Police Botch Raid, Refuse To Say if They Had Search Warrant (Video)

| by Michael Allen

Kaiti Glazier says that about a dozen armed officers broke into her home in Massillon, Ohio, to find a man whom police had been told repeatedly did not live there.

The botched raid happened on Dec. 12 (video below).

Glazier and her 3-year-old daughter were asleep in a bed when the officers, whom she believes were with the Northern Ohio Violent Fugitive Task Force (U.S. Marshals), raided her home.

"I was like, 'What is happening? Is this real?'" Glazier told NewsChannel 5.

Glazier said the officers told her they were looking for Christopher Williams, a man wanted for violating his probation.

Glazier told law enforcement that Williams didn't live in her home, a fact that her husband had already confirmed to the police back in November.

The officers reportedly held Glazier and her toddler for almost an hour while they searched the home, including a bread box.

"They did no homework at all. Because I can find Chris Williams' history on the Internet. I can Google better than they can apparently," added Glazier.

Glazier said the officers cursed at her in front of her toddler.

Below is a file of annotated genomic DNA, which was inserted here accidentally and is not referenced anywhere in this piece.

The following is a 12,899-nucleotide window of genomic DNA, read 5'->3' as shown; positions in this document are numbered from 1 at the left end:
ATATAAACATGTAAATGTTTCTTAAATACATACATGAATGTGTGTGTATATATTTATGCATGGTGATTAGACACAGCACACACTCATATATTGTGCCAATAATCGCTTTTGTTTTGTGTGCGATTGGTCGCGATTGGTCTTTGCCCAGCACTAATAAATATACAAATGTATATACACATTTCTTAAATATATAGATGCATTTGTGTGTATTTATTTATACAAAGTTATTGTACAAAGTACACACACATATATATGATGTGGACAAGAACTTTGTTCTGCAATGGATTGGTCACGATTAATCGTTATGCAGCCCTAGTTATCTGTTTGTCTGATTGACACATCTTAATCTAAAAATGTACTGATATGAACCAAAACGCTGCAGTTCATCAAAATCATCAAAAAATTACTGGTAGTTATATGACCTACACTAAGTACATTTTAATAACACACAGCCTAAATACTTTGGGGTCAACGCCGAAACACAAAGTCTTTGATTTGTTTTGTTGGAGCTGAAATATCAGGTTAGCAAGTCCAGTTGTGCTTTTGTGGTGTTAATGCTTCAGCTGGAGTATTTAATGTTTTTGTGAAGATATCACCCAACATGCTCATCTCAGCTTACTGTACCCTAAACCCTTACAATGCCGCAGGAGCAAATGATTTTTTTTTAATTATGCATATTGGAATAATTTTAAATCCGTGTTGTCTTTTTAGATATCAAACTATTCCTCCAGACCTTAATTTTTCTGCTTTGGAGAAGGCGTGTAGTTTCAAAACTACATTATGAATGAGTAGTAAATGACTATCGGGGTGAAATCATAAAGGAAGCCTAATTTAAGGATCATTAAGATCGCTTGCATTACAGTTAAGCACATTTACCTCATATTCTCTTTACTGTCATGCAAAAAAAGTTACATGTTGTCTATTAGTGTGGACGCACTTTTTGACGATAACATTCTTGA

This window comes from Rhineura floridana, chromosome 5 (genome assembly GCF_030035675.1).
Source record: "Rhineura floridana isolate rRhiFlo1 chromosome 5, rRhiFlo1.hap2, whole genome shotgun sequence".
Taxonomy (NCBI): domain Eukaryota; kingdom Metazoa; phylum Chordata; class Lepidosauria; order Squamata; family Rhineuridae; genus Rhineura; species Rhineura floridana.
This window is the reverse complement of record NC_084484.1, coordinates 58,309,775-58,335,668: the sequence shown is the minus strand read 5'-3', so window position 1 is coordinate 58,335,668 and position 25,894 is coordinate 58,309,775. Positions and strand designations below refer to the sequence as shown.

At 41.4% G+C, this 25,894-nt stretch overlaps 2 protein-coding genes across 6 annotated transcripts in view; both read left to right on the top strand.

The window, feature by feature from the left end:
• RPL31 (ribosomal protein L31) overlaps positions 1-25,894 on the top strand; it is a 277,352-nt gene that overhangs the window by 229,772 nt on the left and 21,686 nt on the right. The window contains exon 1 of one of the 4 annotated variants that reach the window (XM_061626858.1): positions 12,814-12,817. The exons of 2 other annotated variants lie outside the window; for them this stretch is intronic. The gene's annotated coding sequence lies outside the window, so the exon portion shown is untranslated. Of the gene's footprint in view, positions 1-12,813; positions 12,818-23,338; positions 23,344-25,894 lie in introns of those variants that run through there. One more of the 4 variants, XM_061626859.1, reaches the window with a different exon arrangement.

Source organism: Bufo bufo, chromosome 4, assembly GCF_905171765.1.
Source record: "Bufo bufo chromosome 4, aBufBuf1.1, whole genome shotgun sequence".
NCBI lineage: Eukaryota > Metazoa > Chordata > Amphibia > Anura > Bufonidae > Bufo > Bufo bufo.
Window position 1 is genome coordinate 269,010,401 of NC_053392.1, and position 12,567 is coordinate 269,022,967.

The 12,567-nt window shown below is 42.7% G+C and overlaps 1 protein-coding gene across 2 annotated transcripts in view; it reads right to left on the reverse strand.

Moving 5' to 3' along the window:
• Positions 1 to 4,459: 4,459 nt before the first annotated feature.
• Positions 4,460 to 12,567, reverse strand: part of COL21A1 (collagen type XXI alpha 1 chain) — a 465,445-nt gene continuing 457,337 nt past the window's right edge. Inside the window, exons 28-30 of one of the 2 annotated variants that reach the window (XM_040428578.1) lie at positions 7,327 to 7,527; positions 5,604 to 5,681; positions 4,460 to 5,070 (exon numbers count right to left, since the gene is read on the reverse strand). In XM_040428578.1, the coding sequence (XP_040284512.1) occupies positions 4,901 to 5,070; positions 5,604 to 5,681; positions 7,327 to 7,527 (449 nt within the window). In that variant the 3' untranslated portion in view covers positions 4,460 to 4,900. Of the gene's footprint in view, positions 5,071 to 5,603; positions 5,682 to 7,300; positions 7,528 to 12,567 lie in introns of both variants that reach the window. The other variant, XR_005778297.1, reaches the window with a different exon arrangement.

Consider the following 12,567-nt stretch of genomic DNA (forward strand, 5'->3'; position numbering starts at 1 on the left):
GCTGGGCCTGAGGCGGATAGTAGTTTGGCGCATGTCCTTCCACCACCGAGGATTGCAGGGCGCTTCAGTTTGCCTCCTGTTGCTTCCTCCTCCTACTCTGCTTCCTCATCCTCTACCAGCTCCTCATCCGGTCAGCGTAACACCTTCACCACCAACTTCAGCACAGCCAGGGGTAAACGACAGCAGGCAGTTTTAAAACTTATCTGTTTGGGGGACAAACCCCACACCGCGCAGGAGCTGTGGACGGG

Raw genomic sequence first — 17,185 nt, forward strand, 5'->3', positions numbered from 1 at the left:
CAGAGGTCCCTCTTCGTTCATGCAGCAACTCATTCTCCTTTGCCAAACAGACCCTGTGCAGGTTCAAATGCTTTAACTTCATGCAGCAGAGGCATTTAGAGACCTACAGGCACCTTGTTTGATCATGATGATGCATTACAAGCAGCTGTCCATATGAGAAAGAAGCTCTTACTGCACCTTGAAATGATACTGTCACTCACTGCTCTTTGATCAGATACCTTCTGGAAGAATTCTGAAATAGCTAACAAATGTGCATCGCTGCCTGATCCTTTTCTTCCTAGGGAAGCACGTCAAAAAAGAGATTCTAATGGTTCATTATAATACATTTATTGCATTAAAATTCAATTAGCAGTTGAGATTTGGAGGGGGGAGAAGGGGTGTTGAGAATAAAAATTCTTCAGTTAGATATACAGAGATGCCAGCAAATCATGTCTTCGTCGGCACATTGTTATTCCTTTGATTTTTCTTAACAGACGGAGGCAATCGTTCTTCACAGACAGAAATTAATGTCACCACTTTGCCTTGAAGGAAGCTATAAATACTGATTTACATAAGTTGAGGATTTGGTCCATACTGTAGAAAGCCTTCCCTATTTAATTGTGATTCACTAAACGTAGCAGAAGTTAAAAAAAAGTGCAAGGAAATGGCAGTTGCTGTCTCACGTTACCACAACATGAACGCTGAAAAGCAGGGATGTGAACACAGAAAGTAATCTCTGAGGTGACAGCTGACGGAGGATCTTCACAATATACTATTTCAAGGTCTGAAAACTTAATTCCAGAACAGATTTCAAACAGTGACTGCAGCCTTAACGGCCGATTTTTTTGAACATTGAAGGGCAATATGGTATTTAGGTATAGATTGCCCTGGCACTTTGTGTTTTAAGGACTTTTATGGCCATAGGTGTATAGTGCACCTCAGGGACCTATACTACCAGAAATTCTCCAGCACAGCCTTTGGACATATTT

Glazier recalled asking the officers for a search warrant during the raid, but claims the lead officer threatened to arrest her.

The U.S. Department of Justice and the U.S. Marshals would not confirm or deny whether or not there was a search warrant for Glazier's home, which may be a violation of the Fourth Amendment.

According to The Free Thought Project, the U.S. Marshals released a statement in which they bragged about how many fugitives they have arrested, but refused to comment on their actions:

U.S. Marshals Service-led task forces adopt state and local warrants involving violent fugitives, usually the “worst of the worst” violent offenders. In fiscal year 2013, we arrested more than 110,000 fugitives nationally. Whenever U.S. Marshals deputies and task force officers enter private residences, they do so in accordance with the laws of the United States. We cannot comment on potential or pending litigation, but any member of the public who believes that a Marshals Service employee acted negligently may submit a claim under the Federal Tort Claims Act.

Sources: NewsChannel 5, The Free Thought Project